Cannabinoids are active compounds that have been found in the cannabis plants. The most importantly identified cannabinoids are tetrahydrocannabinol (THC), which causes significant alterations of the nervous system functions (psychoactive), and cannabidiol (CBD). Such compounds act on their specific receptors in the body, CB1 and CB2 receptors. CB1 receptors are mostly distributed in the brain and spinal cord, and they may be involved in the regulation of some vital processes that maintain the integrity of nerve cells.
Changes in the regulatory functions of the nervous system would lead to degeneration of nerve cells, an essential feature of dementia. The latter is broadly characterized by loss of memory and changes in the mental functions. Alzheimer’s disease and Parkinson’s disease are the most common types of dementia. The present study provided an insight on the effects of cannabinoid treatment for dementia.
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Cannabinoid system and the nervous disturbances of dementia
Cannabinoid system in the body (endocannabinoid system) is involved in several important processes. Of them, the main function is potentially the regulation of transmission of the chemical substances between nerve cells and from the nerve cells to muscles. In addition, it has been shown that the activation of CB1 in the body can prevent nerve cell damage by inhibiting the accumulation of toxic substances. Nerve protection is also exhibited by CB2 receptors, where they can reduce the inflammation of nerve cells. The most common features of dementia are the impairment of nerve signal transmission, nerve cell inflammation and degeneration. Since all of these mechanisms are partially or completely alleviated by the cannabinoids, they might be very helpful to the patients with dementia, especially those compounds that activate CB1 receptors.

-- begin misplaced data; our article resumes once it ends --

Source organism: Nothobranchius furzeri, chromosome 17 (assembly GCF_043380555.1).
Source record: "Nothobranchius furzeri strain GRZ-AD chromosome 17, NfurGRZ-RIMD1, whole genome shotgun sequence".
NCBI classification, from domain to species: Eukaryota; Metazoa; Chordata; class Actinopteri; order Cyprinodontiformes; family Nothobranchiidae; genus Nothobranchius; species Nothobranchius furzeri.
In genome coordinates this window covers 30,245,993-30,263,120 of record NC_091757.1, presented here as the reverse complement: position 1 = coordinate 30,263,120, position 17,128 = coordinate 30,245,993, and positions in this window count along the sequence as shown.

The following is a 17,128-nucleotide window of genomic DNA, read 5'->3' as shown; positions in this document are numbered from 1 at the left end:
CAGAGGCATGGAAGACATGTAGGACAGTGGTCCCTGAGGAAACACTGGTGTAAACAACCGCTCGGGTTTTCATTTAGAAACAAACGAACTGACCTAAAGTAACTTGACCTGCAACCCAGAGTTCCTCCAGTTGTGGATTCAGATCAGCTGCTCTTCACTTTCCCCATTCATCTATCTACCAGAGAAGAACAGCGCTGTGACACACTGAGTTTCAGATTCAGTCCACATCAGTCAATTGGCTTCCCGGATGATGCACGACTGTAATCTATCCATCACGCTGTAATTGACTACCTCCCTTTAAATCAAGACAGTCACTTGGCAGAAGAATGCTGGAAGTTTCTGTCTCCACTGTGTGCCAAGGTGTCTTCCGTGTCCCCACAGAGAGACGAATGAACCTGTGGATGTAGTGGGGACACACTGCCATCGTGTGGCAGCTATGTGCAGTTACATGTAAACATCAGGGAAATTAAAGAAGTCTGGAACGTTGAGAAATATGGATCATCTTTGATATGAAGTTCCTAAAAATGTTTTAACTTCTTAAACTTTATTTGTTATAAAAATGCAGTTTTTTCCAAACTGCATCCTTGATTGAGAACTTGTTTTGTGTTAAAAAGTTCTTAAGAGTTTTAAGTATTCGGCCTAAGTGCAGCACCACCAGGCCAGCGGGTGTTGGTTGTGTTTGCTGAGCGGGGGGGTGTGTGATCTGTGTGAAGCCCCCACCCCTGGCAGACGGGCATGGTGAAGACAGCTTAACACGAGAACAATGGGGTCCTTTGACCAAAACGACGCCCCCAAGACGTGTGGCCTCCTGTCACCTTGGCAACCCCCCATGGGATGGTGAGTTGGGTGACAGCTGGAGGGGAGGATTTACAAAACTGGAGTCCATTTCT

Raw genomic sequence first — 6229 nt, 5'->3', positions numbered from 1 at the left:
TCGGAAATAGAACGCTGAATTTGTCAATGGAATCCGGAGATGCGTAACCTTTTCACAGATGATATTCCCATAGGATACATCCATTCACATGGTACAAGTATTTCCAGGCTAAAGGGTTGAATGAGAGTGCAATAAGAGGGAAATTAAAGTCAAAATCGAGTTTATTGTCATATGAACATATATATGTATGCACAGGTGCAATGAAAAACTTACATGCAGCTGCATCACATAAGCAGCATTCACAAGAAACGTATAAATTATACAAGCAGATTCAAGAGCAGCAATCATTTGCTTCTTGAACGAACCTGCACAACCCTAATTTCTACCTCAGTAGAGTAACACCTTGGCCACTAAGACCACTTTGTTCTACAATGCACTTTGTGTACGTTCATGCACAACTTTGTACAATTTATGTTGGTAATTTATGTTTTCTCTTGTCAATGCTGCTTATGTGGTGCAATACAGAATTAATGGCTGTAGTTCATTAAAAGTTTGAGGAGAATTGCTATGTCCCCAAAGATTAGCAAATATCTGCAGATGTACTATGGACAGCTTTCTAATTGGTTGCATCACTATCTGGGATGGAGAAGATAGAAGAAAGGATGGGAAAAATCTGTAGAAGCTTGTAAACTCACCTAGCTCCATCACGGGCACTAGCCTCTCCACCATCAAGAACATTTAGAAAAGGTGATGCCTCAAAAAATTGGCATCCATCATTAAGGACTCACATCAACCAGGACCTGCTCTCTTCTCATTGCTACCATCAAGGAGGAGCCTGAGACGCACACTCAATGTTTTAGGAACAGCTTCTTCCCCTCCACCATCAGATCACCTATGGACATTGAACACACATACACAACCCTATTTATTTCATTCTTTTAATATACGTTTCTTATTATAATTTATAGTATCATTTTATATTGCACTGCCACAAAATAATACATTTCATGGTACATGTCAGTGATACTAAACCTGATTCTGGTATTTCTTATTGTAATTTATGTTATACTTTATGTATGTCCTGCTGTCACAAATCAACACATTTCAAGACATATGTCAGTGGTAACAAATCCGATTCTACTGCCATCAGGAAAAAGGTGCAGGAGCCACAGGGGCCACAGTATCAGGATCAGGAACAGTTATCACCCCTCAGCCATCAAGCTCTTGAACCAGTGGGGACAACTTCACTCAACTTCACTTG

The use of cannabinoids for the treatment of dementia
The most notable cannabinoid compound that has been evaluated in dementia patients is dronabinol, a synthetic form of THC. More specifically, patients with dementia of the Alzheimer type usually suffer from food refusal, loss of the sense of hunger (causing a marked reduction of body weight), agitation during sleep and some behavioral changes. The results of a relevant clinical trial on 11 patients with severe symptoms of Alzheimer’s disease demonstrated that dronabinol administration led a significant reduction of nighttime disturbances without observing any harmful side effects. Furthermore, dronabinol may have a beneficial effect on anorexia and the behavioral changes. The effects of therapy were evidenced by the significant increases in the body weight and decreased agitation. However, some patients may experience slight deteriorations in the cognitive functions. In addition, sleepiness, euphoria, and tiredness might be reported but they were not so severe to stop treatment.
Cannabinoid treatment for dementia was successfully implemented in patients with dementia of the Alzheimer type for specific symptoms, such as anorexia, sleep disturbances, and the behavioral changes. More large-scale studies conducted for long-term periods are required in order to investigate the impact of dronabinol and other cannabinoids for the treatment of dementia.